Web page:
PRINCETON, MINN. – Sherburne County residents soon could be required to move excess boats, ATVs and junk cars out of their yards as the county considers cracking down on outdoor storage of vehicles.
As city living encroaches on the wide open spaces of this exurban Twin Cities county, its commissioners are set to adopt a zoning ordinance that would prohibit parking more than two vehicles in a yard.
What's more, the vehicles must be licensed and operable with fully inflated tires and functioning headlights, taillights and turn signals. Operable vehicles parked in driveways aren't included in the measure, but vehicles in the yard must be on an "improved surface" such as concrete, crushed gravel or other durable material. The ordinance also would apply to boats, ATVs, snowmobiles and other motorized vehicles.
"It's been a longtime problem," Nancy Riddle, the county's planning and zoning administrator, told commissioners at a board meeting last month. "I don't know if it's an issue of hoarding, car sales or people just like to collect cars and vehicles."
The county has received roughly 200 complaints about junk vehicles in the past three years, she said, with some properties having 30 or more vehicles on a lot. As the county has become more populated "people definitely have the expectation that they're not going to have to live by a junkyard or a car lot," Riddle said.
The restrictions would apply only in platted subdivisions, which are mainly found in the eastern part of the county. Most homes in the subdivisions are on 5-acre or 2 ½-acre lots.
But more and more of the countryside is being covered with housing, said Chelsea Brennan, who's lived on a 2 ½-acre lot outside Princeton since 2009.
"There are way more houses now, way more," said Brennan, who lives with her husband, Matt, five children, two grandparents and an adult nephew. "Farmers are selling their land and these subdivisions are popping up everywhere."
Brennan grew up in the Twin Cities, then moved to the country. "I just loved it," she said. "Living here — it's freedom."
Target of complaints
The Brennans have quite a fleet. On a recent visit, there were five operable cars, vans and SUVs in the driveway. A boat, several ATVs and dirt bikes, and a couple of trucks and race cars were scattered elsewhere on the property.
Matt Brennan runs a concession business, selling cotton candy, mini-donuts and corn dogs at fairs and festivals throughout the region. Five vehicles are used in his business. There's also a treasured Mercedes, which isn't running, that belonged to Chelsea Brennan's dad and once was owned by the singer Tom Jones. They're in the process of restoring it, and a parts car that is used in the restoration also is stored outside.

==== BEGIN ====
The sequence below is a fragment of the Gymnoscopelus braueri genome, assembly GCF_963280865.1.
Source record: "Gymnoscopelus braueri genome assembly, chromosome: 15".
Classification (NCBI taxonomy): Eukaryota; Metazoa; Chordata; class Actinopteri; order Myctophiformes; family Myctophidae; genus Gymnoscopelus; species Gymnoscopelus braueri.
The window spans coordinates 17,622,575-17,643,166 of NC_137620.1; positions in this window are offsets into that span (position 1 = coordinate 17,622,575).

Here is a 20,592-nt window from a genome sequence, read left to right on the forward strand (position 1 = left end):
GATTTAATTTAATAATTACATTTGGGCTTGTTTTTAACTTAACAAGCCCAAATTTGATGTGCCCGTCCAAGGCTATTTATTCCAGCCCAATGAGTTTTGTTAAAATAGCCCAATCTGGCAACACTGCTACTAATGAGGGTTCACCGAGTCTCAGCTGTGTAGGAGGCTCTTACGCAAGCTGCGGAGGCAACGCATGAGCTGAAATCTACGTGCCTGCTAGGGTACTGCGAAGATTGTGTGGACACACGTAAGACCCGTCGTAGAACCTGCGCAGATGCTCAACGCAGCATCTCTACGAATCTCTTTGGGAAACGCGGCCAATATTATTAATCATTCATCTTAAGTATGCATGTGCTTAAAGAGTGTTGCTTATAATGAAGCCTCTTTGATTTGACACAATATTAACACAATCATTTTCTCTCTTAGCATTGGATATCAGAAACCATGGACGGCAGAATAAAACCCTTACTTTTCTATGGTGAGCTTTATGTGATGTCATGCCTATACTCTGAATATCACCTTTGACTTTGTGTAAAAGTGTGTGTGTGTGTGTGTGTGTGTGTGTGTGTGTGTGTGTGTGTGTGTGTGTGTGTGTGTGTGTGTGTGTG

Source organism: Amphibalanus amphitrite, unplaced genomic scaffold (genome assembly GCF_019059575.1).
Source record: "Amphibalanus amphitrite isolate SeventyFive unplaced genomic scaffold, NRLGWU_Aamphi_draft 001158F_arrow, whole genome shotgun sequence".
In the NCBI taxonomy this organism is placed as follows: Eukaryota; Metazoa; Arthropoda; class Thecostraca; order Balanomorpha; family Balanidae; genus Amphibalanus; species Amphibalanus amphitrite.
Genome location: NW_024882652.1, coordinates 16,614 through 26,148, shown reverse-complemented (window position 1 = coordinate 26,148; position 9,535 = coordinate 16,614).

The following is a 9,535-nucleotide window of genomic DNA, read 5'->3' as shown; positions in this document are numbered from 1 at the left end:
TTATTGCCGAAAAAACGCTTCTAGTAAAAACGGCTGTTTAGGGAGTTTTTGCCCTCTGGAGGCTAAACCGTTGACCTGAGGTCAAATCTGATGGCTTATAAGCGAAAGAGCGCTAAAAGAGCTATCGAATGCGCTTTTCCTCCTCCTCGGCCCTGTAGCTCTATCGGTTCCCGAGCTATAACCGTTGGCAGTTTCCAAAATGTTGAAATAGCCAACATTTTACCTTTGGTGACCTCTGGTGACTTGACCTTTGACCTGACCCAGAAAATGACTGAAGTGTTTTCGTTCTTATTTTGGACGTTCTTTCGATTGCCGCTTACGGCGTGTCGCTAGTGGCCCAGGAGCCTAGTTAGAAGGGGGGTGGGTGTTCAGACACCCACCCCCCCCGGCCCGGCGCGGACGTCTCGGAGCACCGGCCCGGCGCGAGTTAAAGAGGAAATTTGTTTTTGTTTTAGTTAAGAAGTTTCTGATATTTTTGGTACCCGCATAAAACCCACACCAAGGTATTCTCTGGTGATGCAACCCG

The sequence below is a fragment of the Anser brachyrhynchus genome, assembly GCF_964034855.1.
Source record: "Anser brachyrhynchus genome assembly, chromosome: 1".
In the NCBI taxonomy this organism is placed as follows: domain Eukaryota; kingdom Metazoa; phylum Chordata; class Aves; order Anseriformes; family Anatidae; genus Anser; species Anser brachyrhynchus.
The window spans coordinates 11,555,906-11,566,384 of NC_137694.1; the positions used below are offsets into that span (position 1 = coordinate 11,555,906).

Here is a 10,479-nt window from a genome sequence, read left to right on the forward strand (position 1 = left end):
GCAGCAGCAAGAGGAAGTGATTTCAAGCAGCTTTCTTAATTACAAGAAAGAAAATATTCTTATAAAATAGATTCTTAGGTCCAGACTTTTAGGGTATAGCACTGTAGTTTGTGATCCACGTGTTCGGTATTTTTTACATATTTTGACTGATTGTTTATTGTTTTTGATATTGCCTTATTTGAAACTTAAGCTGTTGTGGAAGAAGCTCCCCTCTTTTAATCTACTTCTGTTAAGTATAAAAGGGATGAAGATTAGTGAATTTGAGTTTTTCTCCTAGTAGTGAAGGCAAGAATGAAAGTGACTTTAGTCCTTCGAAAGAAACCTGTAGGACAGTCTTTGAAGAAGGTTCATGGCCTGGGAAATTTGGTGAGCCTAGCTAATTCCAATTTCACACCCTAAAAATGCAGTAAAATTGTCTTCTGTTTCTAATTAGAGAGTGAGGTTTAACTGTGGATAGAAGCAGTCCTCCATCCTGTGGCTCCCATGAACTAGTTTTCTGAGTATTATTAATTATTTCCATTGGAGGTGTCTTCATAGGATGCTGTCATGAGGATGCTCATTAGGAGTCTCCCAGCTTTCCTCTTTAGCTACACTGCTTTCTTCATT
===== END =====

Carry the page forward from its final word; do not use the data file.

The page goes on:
The Brennans have been the target of several complaints in recent years. In fact, when county officials have made presentations on the proposed ordinance, the Brennan property is one they've featured as a problem. That hurts, Matt Brennan said.
"I'm not gonna lie — it was a little bit insulting when they showed a picture of my house and said, 'They might be hoarders,' " he said.
Aerial photos give a deceptive view of what's visible on the property, Chelsea Brennan said, adding that the couple built a tall privacy fence last year that screens much of their land from the road.
"It's really unfortunate if you look at the photos they used," she said. "They sent a drone over people's houses. We're not the Jetsons."
The couple tries hard to be good neighbors, Chelsea Brennan said, and none of their neighbors has ever mentioned their vehicles as an issue.
"What's next? My tree's not trimmed right?" she said. "I just want to be a good neighbor. I wish people would come and talk to me if they have a problem."
County commissioners sent the proposed zoning ordinance back to the Planning Advisory Commission with instructions to hold one last public hearing, which will be scheduled for sometime later in August.
But at the July meeting, it was clear which way board members were leaning.
"This body is supporting this ordinance," said Raeanne Danielowski, the board chair.
"We all believe in property owners' rights," she added, but "you have to kind of assure that there's going to be some reasonable expectation of what's in your neighborhood."
Ready to comply
If the ordinance passes, the Brennans will have to figure out what to do with their many vehicles.
They were planning to build a pole barn last year but put it off when the COVID-19 pandemic devastated the concession business and fairs and festivals were canceled.
"If it passes, we'll comply, and I'll know we did everything to get the community's voice involved," Matt Brennan said.
Chelsea Brennan, meanwhile, lamented the changes that have brought urban sprawl to her rural community.
"It's lost that little-town feeling," she said.
John Reinan • 612-673-7402